Isn’t it funny that everyone always asks us how our loved one is doing. It’s the rare one who asks about our welfare, as if our concerns, stresses, dilemmas, emotions and frustrations are invisible. “If they only knew,” we often mumble to ourselves.
While the plight of the caregiver is finally beginning to be understood by business and industry (with some more progressive companies instituting ‘parent care’ programs, supports, and time off), and public awareness of caregivers is growing (caregiver support groups, caregiver information, and media coverage), what few know or begin to comprehend is the ‘armor of advocacy’ and its weight that caregivers MUST learn to wear.
Without a word more, seasoned caregivers already know of which I speak…
Here’s a few from my annuls:
Nursing home staff, under staff physician directive, administering an injection of Heparin (a blood thinner), when my mother was already on Coumadin (another blood thinner), when there was no medical reason to do so. This could have caused a hemorrhagic stroke on the heels of already having suffered a massive stroke from which she was not expected to survive. Why? The physician was never told by the unit nurse that she was already on Coumadin.
An ophthalmologist recommending cataract surgery for both of my mother’s eyes immediately, when, after getting a second opinion, I learned that she easily wait for six months to have one cataract removed because it was not causing any noticeable impairments, and over a year for the other eye as a cataract had barely begun to even manifest.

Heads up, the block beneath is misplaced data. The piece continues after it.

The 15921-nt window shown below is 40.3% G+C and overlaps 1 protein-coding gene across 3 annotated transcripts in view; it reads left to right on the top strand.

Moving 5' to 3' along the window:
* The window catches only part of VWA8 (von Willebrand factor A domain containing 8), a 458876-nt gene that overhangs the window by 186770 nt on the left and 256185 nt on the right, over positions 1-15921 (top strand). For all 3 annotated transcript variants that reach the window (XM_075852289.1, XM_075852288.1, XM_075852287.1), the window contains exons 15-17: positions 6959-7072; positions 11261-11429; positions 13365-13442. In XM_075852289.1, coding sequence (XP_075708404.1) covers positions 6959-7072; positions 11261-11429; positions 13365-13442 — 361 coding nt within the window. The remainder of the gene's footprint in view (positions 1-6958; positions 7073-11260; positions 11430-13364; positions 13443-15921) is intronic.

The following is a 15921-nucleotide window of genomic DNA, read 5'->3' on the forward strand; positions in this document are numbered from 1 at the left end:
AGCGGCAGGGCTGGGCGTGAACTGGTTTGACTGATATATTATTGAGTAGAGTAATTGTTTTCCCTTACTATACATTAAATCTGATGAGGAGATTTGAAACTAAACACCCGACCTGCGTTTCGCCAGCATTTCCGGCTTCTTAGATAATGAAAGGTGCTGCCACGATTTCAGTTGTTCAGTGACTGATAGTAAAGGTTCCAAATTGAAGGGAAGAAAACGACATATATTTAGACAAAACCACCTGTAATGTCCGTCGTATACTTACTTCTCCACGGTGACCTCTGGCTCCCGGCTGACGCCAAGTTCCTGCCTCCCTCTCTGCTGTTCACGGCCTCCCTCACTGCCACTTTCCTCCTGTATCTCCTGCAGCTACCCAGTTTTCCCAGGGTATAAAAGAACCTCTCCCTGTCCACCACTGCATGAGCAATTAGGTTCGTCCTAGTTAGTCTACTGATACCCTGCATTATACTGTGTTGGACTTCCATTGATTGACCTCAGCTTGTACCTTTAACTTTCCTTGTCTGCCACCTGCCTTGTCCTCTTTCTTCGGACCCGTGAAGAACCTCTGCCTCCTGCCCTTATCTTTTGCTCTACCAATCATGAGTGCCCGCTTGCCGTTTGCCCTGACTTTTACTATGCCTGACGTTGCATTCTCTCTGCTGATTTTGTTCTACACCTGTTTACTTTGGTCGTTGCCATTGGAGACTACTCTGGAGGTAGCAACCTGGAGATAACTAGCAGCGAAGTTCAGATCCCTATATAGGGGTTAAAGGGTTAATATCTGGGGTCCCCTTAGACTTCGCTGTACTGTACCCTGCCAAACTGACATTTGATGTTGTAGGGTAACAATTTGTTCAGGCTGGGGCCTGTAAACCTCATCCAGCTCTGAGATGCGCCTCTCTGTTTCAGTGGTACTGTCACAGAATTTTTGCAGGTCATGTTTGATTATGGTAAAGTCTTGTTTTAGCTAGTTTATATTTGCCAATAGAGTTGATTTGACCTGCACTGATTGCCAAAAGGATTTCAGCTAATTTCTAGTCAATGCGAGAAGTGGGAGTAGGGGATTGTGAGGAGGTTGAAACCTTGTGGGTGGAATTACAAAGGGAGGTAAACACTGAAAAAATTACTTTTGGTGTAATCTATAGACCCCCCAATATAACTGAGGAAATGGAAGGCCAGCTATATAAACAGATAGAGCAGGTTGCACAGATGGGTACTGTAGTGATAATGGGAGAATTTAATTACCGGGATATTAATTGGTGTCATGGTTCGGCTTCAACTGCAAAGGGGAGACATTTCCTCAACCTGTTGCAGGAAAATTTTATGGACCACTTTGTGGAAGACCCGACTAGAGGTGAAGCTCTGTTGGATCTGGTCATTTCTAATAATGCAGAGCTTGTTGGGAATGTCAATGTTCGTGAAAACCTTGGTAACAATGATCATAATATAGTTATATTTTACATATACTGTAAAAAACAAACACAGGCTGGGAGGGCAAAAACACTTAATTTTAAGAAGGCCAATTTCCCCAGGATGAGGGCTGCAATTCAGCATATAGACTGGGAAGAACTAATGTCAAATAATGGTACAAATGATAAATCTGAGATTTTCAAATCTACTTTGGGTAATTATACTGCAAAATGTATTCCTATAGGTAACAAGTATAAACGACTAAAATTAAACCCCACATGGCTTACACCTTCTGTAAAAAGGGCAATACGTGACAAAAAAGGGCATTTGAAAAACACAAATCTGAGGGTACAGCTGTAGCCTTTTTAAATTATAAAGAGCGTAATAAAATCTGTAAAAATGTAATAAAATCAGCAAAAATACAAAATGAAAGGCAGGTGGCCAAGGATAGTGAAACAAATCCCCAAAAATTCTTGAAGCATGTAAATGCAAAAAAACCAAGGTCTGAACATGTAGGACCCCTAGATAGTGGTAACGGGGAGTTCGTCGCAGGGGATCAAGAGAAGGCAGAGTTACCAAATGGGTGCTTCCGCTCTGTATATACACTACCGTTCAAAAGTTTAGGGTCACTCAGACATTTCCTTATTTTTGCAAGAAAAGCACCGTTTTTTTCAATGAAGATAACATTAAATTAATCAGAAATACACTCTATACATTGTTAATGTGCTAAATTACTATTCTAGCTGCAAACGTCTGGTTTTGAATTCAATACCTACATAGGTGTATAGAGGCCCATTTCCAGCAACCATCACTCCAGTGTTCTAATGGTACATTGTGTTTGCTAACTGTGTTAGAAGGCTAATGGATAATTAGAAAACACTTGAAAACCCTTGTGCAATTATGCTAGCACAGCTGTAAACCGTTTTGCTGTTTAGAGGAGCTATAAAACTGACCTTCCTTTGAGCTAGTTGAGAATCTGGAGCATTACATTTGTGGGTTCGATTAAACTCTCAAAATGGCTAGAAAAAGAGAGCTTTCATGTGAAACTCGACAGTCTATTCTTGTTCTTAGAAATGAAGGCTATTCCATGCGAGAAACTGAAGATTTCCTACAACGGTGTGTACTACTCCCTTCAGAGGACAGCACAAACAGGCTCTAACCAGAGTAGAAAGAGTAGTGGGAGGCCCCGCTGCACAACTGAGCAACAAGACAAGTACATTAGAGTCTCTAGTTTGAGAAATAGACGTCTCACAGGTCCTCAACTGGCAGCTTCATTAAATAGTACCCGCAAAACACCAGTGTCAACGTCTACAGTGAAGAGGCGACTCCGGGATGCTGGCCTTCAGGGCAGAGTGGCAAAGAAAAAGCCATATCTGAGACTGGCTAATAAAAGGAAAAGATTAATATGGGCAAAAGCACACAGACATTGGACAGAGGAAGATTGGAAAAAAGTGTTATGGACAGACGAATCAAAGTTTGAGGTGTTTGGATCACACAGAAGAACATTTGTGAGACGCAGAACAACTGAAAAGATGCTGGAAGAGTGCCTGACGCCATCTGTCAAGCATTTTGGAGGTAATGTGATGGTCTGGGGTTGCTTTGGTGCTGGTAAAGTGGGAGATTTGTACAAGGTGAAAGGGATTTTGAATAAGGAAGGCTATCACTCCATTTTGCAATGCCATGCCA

An orthopedic surgeon confessing that the hospital (a top ten hospital according to U.S. News and World Report) was pressuring him to use a sub-optimal prosthetic device (a hip replacement part) because “my mother was old anyway.”…why waste a better product.
I could go on, by virtue of my own experience of being a fifteen-years-and-running caregiver, and those of my many clients over more than a decade.
I am a Geriatric Care Manager, and an Elder Law Attorney. I have counseled scores of client families on these dilemmas. When I was asked to write for the Stroke Connection, I was delighted to share these advocacy tips—I know how wearying this rugged terrain can be.
So, here’s my TOP TEN advocacy tips:
Get yourself appointed your loved-one’s Patient Advocate (PA). Your state legislator, local library or hospital should have template, state-approved form you can give to your loved-one to complete. You have to sign your acceptance of this power. Once you are an official PA, you are entitled to review the medical chart of your loved one in any health care facility. Make sure you find out all medications that have been ordered. Many mistakes may be avoided because of your knowledge of your loved-one’s prescription and medical history.
If you are the Patient Advocate, don’t let a healthcare facility intimidate you when you ask to look at the chart. A health care facility generally does not like you to review their charts. Again, you have this right. The Privacy Act–HIPAA—might be thrown at you. You might be told that the attending physician must sit down with you to go through the chart (as if any attending had a hour to spare to sit and watch you), or some other tactic. Cut through the tape. Ask for the hospital ombudsman, or the legal department. In my case, I went right to the head of the legal department and had him sign his business card. When yet another staff person told me I could not see my mother’s chart, I pulled out THE CARD.